Micromobility in Birmingham: what you need to know

Read Time 3 Minutes

VeoRide
Electric scooters? Don’t mind if I do! Photo via VeoRide’s Facebook

Pre-pandemic, we saw a huge rise in e-scooters and other micromobility options across the country. Thanks to a new city ordinance and increased need for equitable transit, micromobility is back in Birmingham.

While some people think electric scooters are a sidewalk nuisance, others, like Birmingham Councilmember Darrell O’Quinn believe them to be key to providing affordable mobility to Birmingham’s population.

How it started

Photo of The Battery scooters by The Magic City mural
Scooters at night. Photo via Mike Caputo

Until the contract ended 2019, Birmingham had several docking stations full of Zyp Bikes since 2015. The bikes were among Birmingham’s first solutions to micromobility. But, they didn’t last long, as they were only intended to run in the city for five years.

But despite the price tag, the bikes turned a corner for the city.

“The Zyp Bike share really proved that micromobility was viable for City of Birmingham and could really be utilized by our residents and visitors to explore the city and get around.”

Darrell O’Quinn, City Council Member, Birmingham

Scooters, another popular micromobility option, are not unfamiliar to Birmingham. Bird briefly ruled the streets and sidewalks, but due to legislative issues at the city and state level, the company’s scooters were eventually taken away.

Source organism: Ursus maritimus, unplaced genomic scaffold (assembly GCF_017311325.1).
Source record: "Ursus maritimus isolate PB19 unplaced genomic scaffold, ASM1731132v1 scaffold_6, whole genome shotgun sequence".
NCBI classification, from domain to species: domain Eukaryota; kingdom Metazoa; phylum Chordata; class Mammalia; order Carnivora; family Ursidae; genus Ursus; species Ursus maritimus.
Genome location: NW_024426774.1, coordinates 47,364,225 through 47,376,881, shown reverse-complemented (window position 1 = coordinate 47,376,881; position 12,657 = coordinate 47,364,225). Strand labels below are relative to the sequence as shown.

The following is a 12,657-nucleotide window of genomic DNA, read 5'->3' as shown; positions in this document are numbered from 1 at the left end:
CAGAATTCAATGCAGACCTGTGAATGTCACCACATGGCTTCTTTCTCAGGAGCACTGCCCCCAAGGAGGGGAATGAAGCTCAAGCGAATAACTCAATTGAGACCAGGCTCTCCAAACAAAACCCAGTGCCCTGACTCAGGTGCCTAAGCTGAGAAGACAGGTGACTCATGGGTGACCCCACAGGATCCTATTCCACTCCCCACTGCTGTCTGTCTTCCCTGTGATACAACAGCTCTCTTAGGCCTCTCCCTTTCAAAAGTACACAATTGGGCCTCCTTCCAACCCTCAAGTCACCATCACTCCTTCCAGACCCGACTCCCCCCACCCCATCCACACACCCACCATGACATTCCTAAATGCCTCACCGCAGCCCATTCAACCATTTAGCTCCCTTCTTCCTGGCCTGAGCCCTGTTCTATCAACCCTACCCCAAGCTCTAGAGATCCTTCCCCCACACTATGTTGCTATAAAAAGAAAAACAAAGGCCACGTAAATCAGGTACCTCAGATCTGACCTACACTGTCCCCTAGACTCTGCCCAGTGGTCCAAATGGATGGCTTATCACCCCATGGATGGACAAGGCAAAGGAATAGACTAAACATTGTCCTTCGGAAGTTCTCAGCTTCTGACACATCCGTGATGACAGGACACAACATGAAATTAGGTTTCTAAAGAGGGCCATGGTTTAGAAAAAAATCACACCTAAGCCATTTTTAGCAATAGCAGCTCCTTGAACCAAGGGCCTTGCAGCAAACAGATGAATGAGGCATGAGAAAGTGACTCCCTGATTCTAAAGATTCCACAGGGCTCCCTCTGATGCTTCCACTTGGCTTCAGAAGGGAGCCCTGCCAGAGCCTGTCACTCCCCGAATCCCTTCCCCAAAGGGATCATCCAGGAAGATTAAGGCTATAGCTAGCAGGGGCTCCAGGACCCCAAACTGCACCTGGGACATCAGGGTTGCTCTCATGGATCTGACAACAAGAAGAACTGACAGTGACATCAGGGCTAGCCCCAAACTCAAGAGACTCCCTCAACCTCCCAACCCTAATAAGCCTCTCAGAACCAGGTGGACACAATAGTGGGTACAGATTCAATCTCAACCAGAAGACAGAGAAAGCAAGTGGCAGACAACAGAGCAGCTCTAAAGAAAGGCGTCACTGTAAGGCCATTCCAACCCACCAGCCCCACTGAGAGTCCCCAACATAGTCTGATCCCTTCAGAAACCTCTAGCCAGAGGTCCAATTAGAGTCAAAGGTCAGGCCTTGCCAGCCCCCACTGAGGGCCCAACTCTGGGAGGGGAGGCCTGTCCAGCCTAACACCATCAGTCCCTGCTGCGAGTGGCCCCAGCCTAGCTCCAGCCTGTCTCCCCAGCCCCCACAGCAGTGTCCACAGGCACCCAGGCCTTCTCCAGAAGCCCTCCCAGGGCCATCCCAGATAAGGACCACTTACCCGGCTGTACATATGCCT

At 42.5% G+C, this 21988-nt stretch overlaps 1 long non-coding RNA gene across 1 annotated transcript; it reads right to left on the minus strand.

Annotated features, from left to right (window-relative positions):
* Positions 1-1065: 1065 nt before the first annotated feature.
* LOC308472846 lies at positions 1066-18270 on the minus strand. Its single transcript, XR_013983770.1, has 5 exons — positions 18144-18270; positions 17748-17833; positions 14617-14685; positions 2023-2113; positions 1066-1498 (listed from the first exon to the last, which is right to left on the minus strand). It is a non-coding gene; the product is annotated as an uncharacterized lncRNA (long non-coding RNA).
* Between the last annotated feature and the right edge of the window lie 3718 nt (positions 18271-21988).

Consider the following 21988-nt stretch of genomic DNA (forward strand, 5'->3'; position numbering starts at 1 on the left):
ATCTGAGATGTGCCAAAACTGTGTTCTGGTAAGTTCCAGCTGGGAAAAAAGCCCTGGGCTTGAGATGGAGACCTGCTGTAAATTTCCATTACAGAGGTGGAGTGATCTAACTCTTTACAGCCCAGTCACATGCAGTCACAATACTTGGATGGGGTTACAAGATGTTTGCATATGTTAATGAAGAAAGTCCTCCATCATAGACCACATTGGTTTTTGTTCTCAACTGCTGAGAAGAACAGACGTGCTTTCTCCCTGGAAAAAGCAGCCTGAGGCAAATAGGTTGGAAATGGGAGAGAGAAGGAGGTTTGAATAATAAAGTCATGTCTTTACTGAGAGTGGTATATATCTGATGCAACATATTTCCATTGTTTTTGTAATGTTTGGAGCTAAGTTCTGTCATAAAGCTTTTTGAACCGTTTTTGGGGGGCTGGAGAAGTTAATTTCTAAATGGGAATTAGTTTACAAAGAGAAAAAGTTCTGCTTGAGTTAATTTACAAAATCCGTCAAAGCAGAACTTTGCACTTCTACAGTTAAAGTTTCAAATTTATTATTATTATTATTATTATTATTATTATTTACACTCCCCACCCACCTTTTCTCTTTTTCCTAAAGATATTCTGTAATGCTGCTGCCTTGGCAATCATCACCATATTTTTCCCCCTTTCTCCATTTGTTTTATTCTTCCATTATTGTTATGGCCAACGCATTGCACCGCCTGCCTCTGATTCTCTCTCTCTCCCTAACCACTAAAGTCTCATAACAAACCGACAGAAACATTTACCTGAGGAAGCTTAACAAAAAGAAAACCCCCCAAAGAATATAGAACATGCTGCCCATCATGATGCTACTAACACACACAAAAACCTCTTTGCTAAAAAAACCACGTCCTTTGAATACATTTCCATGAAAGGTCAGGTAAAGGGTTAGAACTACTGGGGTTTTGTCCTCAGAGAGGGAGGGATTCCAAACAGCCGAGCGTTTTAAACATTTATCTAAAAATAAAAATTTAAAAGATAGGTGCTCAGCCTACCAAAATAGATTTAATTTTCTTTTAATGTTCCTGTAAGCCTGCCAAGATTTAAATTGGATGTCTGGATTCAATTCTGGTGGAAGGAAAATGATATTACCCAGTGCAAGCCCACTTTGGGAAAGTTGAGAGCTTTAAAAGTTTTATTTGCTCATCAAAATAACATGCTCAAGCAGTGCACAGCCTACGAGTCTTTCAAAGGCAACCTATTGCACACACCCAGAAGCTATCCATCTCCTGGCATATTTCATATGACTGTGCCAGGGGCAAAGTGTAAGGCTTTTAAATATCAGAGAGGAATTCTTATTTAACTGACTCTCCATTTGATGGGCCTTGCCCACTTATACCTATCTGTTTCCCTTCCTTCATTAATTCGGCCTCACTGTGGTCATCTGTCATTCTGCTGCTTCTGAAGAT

Where we are now

Birmingham, Alabama, Shared Economy, Bird, electric scooter
Later this year, e-scooters, bikes and mopeds will be the norm once again in Birmingham. Photo by Lauren Bedford for Bham Now

In November 2020, the Birmingham City Council passed a new ordinance for mobility, with new rules for e-scooters, bike shares and mopeds coming to the city. The goal of the ordinance is to not only bring more micromobility options to the city, but to encourage residents to use them.

A few of the new rules include:

  • Corrals for chargers to place shared mobility vehicles throughout the city
  • A 10PM curfew for e-scooters
  • Incentives for companies to increase access to micromobility to those who need it most

According to O’Quinn, one of the biggest upsides to micromobility is its accessibility and cost. Roughly 12% of Birmingham residents do not own a car, which leaves them with limited options for mobility and decreased access to job opportunities. With about 25.9% of Birmingham residents in poverty, increased access to transportation that is more cost effective than owning a car and more convenient than the bus or a friend is needed

O’Quinn believes that by increasing dockless micromobility in the city, more people will be able to afford effective transportation.

“The City of Birmingham has a poverty rate of around 30% of our population, and until we address that issue, that’s going to be a significant burden for economic development and growth of the city. We can have all of the job training programs in the world and new employers coming in, but if people can’t get to those opportunities and can’t access them—what good are they?

Darrell O’Quinn, City Council Member, Birmingham

Where we’re headed

Birmingham, Alabama, Bird, electric scooter
Bham Now staffers take two scooters for a ride in Southside. Photo via Jen Daniel for Bham Now

The future of micromobility for Birmingham is looking bright! Thanks to these changes, Birmingham can expect to see VeoRides and Gotcha Mobility scooting, biking and moped-ing around town. Gotcha Mobility has also signed a lease for several thousand square feet of space in the M2 building in Avondale.

Curious about Birmingham’s micromobility journey? Check out these Bham Now stories:

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Claire Hancock
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